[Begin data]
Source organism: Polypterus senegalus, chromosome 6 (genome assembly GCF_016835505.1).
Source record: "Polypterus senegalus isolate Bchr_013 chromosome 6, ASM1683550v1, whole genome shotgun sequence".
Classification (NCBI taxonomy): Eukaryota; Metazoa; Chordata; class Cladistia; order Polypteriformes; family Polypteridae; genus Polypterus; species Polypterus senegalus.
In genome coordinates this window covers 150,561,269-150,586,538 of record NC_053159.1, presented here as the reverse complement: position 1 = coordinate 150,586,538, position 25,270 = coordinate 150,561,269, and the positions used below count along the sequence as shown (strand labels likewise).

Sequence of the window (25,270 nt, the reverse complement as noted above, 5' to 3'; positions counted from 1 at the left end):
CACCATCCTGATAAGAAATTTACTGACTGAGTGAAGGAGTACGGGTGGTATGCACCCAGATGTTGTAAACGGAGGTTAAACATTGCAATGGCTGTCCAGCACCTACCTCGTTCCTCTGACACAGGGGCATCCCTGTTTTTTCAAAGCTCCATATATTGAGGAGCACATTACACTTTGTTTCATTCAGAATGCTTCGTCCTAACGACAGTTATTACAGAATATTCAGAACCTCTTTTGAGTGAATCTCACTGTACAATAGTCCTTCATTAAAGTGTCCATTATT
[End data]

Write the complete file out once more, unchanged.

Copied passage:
Source organism: Polypterus senegalus, chromosome 6 (genome assembly GCF_016835505.1).
Source record: "Polypterus senegalus isolate Bchr_013 chromosome 6, ASM1683550v1, whole genome shotgun sequence".
Classification (NCBI taxonomy): Eukaryota; Metazoa; Chordata; class Cladistia; order Polypteriformes; family Polypteridae; genus Polypterus; species Polypterus senegalus.
In genome coordinates this window covers 150,561,269-150,586,538 of record NC_053159.1, presented here as the reverse complement: position 1 = coordinate 150,586,538, position 25,270 = coordinate 150,561,269, and the positions used below count along the sequence as shown (strand labels likewise).

Sequence of the window (25,270 nt, the reverse complement as noted above, 5' to 3'; positions counted from 1 at the left end):
CACCATCCTGATAAGAAATTTACTGACTGAGTGAAGGAGTACGGGTGGTATGCACCCAGATGTTGTAAACGGAGGTTAAACATTGCAATGGCTGTCCAGCACCTACCTCGTTCCTCTGACACAGGGGCATCCCTGTTTTTTCAAAGCTCCATATATTGAGGAGCACATTACACTTTGTTTCATTCAGAATGCTTCGTCCTAACGACAGTTATTACAGAATATTCAGAACCTCTTTTGAGTGAATCTCACTGTACAATAGTCCTTCATTAAAGTGTCCATTATT